And today, I sit at the edge of a creek, watching the leaves fall: twirling like helicopters, tumbling end over end, dive-bombing the limestone or landing noiselessly on the surface of the water, where they embark on an unhurried journey downstream. Watching them drift out of the shadows and into the sunlight and back again, until they catch on a submerged log or get waterlogged and sink to the bottom to become next year’s silt. Watching the play of sunlight on golden trees and the red-brown carpet of fallen leaves on the steep slope across the way. Pausing to write, and then, again, to summon the courage to be still.

We are made for more than this, but we are also made for this.

Breathing Free

-- MA PETITE PLANETE-- poesie des couleurs de ...

Monday afternoon, I loaded the two little ones into the van and then ran to put the Netflix disc in the mailbox. And in the instant I stepped from the shelter of the garage into the single-digit cold, it registered: Silence.

It should have been obvious to me a long time ago that there is no silence in my life. But, like most parents, I tend to fix on these magic words: nap time…bedtime, to help me keep my patience when nonverbal children are fighting over a toy or whining because they’re unhappy about who knows what. (Being stuck inside, most likely.)

I get those “quiet” times…when the little ones are downstairs playing nicely together, or they’re sleeping upstairs. So why did the quiet outside instantly pierce my soul, as if something deep in the core of my being had been flailing around, searching with increasing desperation for something I wasn’t giving it, until that grace-filled moment when I had to run to the mailbox?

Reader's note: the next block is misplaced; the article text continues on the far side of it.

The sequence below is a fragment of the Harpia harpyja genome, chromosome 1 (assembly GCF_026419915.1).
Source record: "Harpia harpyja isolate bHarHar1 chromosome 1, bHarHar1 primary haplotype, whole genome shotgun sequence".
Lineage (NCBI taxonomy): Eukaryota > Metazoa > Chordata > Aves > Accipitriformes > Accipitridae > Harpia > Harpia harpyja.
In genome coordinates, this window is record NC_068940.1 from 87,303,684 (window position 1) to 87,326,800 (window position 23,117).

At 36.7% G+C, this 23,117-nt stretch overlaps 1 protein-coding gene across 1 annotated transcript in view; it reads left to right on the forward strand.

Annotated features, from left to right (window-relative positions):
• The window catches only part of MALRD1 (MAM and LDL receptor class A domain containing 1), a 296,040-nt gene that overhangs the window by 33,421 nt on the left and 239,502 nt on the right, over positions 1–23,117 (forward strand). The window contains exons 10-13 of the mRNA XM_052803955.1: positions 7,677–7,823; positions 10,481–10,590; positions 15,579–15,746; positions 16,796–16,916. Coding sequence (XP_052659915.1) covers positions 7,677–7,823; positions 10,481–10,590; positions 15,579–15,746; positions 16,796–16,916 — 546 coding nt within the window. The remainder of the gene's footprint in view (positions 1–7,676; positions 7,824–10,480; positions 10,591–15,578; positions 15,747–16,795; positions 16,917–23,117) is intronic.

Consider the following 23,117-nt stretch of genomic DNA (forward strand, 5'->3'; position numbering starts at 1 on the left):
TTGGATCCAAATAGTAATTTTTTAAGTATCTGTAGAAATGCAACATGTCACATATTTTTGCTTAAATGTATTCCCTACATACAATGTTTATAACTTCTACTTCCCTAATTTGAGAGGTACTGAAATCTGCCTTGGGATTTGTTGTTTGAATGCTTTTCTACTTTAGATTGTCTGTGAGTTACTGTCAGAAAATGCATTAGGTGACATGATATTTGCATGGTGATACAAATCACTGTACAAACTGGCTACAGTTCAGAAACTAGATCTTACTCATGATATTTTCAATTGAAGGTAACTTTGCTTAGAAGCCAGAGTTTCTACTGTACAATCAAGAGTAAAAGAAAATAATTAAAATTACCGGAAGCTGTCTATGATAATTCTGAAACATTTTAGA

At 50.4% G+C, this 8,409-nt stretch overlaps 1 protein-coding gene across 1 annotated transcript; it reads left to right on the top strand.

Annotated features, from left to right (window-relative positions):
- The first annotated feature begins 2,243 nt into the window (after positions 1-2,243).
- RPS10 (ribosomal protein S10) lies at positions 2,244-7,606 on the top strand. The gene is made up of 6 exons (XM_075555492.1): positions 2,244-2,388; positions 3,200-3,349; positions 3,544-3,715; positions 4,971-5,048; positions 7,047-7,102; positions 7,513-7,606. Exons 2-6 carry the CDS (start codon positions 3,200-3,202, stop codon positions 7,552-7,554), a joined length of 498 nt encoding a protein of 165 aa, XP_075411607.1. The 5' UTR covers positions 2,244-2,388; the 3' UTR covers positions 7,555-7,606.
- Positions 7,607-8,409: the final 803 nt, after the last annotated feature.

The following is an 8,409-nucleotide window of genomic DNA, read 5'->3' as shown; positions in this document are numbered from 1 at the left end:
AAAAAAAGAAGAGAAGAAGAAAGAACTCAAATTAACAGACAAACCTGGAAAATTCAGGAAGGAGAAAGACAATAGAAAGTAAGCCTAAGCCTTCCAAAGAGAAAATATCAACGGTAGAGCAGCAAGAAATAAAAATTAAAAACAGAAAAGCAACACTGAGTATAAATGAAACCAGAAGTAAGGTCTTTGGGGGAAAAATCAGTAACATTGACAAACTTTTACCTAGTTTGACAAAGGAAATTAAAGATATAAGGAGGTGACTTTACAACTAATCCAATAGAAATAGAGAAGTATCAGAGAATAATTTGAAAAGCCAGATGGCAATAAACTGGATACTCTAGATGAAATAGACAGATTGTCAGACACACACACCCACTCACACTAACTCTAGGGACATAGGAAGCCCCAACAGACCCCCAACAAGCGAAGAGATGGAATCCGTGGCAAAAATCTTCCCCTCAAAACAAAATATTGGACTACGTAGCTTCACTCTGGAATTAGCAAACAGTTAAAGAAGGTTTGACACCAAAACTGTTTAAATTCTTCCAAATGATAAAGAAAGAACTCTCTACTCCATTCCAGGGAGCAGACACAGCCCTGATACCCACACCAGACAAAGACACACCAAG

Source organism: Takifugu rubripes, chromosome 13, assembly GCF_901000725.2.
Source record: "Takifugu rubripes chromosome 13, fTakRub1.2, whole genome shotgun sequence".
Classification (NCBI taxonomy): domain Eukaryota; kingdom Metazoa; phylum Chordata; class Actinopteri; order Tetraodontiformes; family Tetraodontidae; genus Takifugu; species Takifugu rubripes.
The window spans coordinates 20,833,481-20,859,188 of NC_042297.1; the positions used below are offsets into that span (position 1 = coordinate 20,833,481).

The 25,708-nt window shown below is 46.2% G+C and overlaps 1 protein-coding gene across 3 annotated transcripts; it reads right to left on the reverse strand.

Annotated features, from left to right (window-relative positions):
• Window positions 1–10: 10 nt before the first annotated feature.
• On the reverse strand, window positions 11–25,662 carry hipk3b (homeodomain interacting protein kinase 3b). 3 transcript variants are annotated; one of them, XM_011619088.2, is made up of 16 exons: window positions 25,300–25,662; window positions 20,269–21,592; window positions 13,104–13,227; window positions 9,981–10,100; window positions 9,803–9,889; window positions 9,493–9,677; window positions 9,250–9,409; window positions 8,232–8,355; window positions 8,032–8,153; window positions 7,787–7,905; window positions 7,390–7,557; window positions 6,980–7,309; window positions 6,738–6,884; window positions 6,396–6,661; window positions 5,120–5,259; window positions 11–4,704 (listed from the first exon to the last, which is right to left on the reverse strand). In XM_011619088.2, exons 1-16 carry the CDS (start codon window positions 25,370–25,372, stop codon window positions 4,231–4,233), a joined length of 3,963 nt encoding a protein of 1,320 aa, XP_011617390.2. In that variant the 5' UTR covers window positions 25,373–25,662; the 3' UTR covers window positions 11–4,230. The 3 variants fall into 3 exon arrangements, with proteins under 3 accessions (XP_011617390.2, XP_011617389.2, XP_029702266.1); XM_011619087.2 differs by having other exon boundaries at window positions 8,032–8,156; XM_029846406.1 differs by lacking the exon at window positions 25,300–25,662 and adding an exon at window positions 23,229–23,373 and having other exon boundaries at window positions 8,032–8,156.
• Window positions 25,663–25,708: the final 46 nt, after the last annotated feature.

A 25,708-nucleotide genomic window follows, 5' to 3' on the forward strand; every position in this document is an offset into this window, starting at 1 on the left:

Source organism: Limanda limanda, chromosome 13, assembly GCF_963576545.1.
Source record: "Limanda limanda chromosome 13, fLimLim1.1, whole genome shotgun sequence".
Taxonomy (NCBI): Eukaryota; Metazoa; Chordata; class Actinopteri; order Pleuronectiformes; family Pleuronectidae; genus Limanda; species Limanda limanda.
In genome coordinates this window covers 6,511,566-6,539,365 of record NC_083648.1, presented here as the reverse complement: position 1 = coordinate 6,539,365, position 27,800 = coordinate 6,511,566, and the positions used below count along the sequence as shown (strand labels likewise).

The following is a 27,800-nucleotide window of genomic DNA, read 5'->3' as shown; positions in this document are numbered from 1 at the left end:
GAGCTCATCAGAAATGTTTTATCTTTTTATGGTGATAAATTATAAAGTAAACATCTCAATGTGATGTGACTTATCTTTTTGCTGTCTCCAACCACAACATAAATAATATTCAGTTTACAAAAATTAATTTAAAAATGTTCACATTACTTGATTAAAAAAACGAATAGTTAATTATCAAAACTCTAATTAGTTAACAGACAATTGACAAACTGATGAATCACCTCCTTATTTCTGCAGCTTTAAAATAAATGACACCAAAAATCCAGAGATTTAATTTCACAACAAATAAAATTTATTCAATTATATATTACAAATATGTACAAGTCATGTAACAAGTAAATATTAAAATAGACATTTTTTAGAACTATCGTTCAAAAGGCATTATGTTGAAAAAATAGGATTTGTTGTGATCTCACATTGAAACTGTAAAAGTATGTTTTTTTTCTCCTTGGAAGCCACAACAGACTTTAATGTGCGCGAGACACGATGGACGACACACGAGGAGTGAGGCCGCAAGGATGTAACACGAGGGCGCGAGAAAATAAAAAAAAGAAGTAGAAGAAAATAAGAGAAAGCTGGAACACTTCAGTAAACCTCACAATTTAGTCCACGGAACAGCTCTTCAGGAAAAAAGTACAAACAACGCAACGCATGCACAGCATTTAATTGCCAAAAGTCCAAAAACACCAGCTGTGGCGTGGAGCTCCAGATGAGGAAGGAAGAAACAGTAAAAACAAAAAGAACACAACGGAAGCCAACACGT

Naturally, we were pushing late, and I didn’t have time to analyze the feeling. Sighing, I bowed to the inevitable. I got in the van with my two squealing children and went to pick up Alex from kindergarten.

But that night, after doing Christmas crafts with the kids, after doing dishes and praying a decade of the Rosary with Alex and tucking three children in with kisses and munchies…after all the business of the day was done, while Christian sat down to send a couple of emails, I slipped on my fur-lined boots and zipped my coat, and I stepped out onto the deck.

Of course, it wasn’t really silent. We live in a huge cookie cutter subdivision, a mile from the interstate. Silence isn’t in the cards here. And yet it did the trick. All the seized-up tension in my chest gave a great shudder and released as I looked up at blurry gray stars in an orange-charcoal sky. I stood for about three or four minutes until it simply got too cold to be outside, but when I went back in, the house felt like a warm, inviting cage.

I realize now that even during nap time, my quiet house is full of the noise of enclosure: the hum of the computer and the refrigerator, the low rumble of the dryer and the noisy hiss of the dishwasher, the shhhhhhhhh of the heater. Noises I filter out, but which put pressure on all the nerve points nonetheless. Going outside, everything is different. Without walls around me, my soul reaches out to touch the expanding universe as it whispers, and stretches…and breathes.

Where does your soul find rest?